Turntables come and go. Many are excellent when launched, but slowly fade away into mediocrity as the years pass. Others endure however, and perhaps that is a measure of their greatness? Into that category, you’d have to put the likes of Linn’s Sondek LP12, Technics’ SL-1200, SME’s Model 30, Garrard’s 301/401, Rega’s Planar 3 and of course Michell’s legendary GyroDec. And by extension I would include the latter’s bigger, younger and better brother, the Orbe.
The Michell Orbe has always been substantially better than the product upon which it is based, but it is of course far less iconic. It lacks the Gyro’s startling sci-fi styling and the visual appeal of those rotating gold-plated brass weights suspended beneath the platter. In its place is that 60mm slab of black carbon-loaded acrylic; you’d never call it handsome but it’s the single most important factor in elevating the sound from excellent (Gyro) to superlative (Orbe). You can hear the difference for yourself if you’ve got a GyroDec nearby; swap the platters and listen. Suddenly the Orbe seems a little less substantial, a touch more speed-unstable, and tonally it becomes a little brighter and edgier.
The bigger 5kg platter has a dramatic effect on the Gyro, then. It’s more than you’d expect, and serves as an effective upgrade should you wish to denude it of its lovely, iconic spinning weights. But the Orbe doesn’t stop there; the 8kg sandblasted aluminium chassis is coated with a black, tacky, damping compound; again this mod can be done to the Gyro for a modest fee (and it’s a worthwhile one), but again it seems to have more of a cumulative effect on the Orbe. Finally, the deck’s subchassis stands on an additional, bottom plinth – or on the Spyder Edition version (sans acrylic base), there’s an additional skeletal base for the Orbe’s chassis to sit on.
These three mods – base, chassis and platter, comprise the main tweaks. Then the Orbe also gets an improved version of the GyroDec motor with tacho feedback speed sensing built-in, housed in a larger case and with an Orbe Controller NC motor power supply. In the olden days the Orbe was further distinguished by its motor not being mounted on the base, but this practice has long since ceased – pulling the Gyro just a touch closer in performance terms. Finally, the Orbe has a better, stronger clamping system with a special spindle which practically bullies the record into submission!
Other aspects are retained; its classic three-point suspension is clever but fiddly to get working absolutely right. Many owners don’t know how to properly fettle it and end up with the turntable sounding a little lacklustre and laboured, something it should never do. The tip here is to start off with the Orbe (or Gyro) on a totally level surface, and to not use the suspension’s built-in height adjusters. Another tip is to remove the spring covers (which resonate slightly, sullying the sound). Finally, if you don’t have the SE version – take that huge acrylic dustcover off, it ruins the sound! Unhindered, with a carefully dressed arm lead, the suspension should bounce at 2-3Hz, evenly up and down. The bearing is the standard, excellent GyroDec inverted oil-pumping bearing – best run (in my experience) with Redline Ester Synthetic 5-30W motor oil. As any Michell fan knows, the finish is superb, better even than you’d expect at this highish price.
Sonically, I still have not heard many turntables that comprehensively better the Orbe, at any price. Within months of its release in 1994, Abbey Road Studios reputedly bought three of these £2,000 decks for quality control work – and you can easily hear why. It’s a very neutral turntable that doesn’t draw attention to itself, but it’s not one of those thin sounding, forensic, fussy sort of decks with oodles of detail spewing forth. Rather the Orbe has a lovely, relaxed, tonally slightly warm sound. It’s not a rich warm bloom, rather it errs subtly to the sweet side of neutral, and this happens to compliment the two tonearms it tends to be used with – the Rega RB300 (and derivatives) and the SME Series V (and derivatives).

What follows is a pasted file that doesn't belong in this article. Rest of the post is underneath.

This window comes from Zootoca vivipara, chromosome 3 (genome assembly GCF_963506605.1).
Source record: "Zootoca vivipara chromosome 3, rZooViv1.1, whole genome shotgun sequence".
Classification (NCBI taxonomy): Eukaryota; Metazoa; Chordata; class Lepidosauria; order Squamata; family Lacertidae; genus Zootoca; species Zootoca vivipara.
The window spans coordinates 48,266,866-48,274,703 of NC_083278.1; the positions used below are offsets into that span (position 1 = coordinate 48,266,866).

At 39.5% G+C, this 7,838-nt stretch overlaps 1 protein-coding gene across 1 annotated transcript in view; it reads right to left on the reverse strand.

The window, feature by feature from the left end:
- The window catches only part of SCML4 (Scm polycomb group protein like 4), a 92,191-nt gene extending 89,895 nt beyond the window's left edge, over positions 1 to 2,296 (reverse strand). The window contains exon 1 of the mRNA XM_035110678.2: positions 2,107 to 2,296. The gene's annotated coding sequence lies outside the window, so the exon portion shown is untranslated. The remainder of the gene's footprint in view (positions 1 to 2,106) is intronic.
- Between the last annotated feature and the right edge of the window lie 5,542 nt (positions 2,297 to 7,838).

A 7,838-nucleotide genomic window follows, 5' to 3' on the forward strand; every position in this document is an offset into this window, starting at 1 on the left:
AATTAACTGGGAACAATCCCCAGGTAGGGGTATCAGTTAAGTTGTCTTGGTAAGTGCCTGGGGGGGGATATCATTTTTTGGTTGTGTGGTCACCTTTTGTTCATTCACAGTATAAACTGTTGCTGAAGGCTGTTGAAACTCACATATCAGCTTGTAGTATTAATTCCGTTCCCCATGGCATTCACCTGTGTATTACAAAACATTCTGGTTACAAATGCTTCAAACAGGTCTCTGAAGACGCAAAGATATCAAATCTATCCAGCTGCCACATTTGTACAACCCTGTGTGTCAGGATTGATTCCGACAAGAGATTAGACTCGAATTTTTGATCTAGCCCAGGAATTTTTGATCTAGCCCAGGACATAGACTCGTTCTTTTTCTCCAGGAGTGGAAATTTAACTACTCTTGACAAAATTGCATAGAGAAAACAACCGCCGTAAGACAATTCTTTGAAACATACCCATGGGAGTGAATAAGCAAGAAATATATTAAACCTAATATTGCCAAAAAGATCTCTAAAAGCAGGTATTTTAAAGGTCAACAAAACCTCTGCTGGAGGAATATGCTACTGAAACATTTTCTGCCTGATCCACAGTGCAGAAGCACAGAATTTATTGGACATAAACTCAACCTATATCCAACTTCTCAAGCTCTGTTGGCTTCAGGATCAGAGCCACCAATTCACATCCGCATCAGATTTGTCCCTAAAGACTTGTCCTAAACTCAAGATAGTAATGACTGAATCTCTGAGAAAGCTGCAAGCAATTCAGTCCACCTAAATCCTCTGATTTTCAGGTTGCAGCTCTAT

A well set-up Orbe with a decent tonearm gives a master-tape like sound; you get that trademark Michell cathedral-like soundstage (it’s wonderfully wide, just like open reel), and the tonal balance is seamless and smooth, with extended bass and a spacious, airy treble. Again, it’s neutral and controlled, with a no-nonsense feel. Rather less than its cruder sounding sibling, the Orbe simply doesn’t impose its character on the proceedings. Music has a natural and enjoyable rhythmic flow, and dynamics are strong, falling back in that inky blackness that high end vinyl does so well.
Of course, the deck isn’t perfect. There’s a slight sense of looseness to the low bass; it doesn’t stop and start like a flashing LED as the best direct drive decks do, or even the likes of the Roksan Xerxes; it’s still tighter than the Linn, though. Spatially it’s one of the widest and most expansive sounding decks you’ll ever hear left to right, and has wonderfully well proportioned imaging within. However, the Orbe doesn’t hang music as far back as, say, an SME Model 10; even if it’s pretty good by GyroDec or LP12 standards.
What I really love about the Orbe is that it’s so great at the price. I regularly encounter £10,000 turntables that aren’t really that much better than the Orbe, if at all. It’s easily on a par with every £5,000 deck I’ve heard, yet costs far less. It’s the same point you could make about the Gyro; one has to wonder why Michell has barely put its prices up in the past couple of decades?Overall then, this is a brilliant ‘affordable high end’ turntable; hook it up to a half-decent arm and cartridge and you’ll struggle to hear vinyl done better. Beautiful, reliable, affordable and with brilliant sound for its price point, what’s not to love?